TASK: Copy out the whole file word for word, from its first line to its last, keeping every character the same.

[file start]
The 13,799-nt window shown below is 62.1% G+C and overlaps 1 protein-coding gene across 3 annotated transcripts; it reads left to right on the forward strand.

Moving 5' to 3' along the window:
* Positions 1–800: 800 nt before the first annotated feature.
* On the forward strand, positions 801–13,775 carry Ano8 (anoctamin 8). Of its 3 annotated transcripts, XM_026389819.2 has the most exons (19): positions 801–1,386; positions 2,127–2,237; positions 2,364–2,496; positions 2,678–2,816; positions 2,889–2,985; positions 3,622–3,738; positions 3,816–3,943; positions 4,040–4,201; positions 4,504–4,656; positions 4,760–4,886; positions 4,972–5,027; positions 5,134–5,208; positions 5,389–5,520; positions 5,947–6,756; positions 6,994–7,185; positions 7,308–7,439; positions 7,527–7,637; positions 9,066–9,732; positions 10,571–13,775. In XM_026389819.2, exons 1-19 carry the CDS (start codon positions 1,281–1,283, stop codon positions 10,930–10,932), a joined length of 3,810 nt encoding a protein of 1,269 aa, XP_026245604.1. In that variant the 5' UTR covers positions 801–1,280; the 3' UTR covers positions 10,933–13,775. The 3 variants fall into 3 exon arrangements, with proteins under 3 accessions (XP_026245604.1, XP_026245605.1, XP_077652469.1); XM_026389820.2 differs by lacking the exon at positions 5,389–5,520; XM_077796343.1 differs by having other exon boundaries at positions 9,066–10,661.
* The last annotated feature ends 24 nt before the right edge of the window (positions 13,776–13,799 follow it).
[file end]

The 13,799-nt window shown below is 62.1% G+C and overlaps 1 protein-coding gene across 3 annotated transcripts; it reads left to right on the forward strand.

Moving 5' to 3' along the window:
* Positions 1–800: 800 nt before the first annotated feature.
* On the forward strand, positions 801–13,775 carry Ano8 (anoctamin 8). Of its 3 annotated transcripts, XM_026389819.2 has the most exons (19): positions 801–1,386; positions 2,127–2,237; positions 2,364–2,496; positions 2,678–2,816; positions 2,889–2,985; positions 3,622–3,738; positions 3,816–3,943; positions 4,040–4,201; positions 4,504–4,656; positions 4,760–4,886; positions 4,972–5,027; positions 5,134–5,208; positions 5,389–5,520; positions 5,947–6,756; positions 6,994–7,185; positions 7,308–7,439; positions 7,527–7,637; positions 9,066–9,732; positions 10,571–13,775. In XM_026389819.2, exons 1-19 carry the CDS (start codon positions 1,281–1,283, stop codon positions 10,930–10,932), a joined length of 3,810 nt encoding a protein of 1,269 aa, XP_026245604.1. In that variant the 5' UTR covers positions 801–1,280; the 3' UTR covers positions 10,933–13,775. The 3 variants fall into 3 exon arrangements, with proteins under 3 accessions (XP_026245604.1, XP_026245605.1, XP_077652469.1); XM_026389820.2 differs by lacking the exon at positions 5,389–5,520; XM_077796343.1 differs by having other exon boundaries at positions 9,066–10,661.
* The last annotated feature ends 24 nt before the right edge of the window (positions 13,776–13,799 follow it).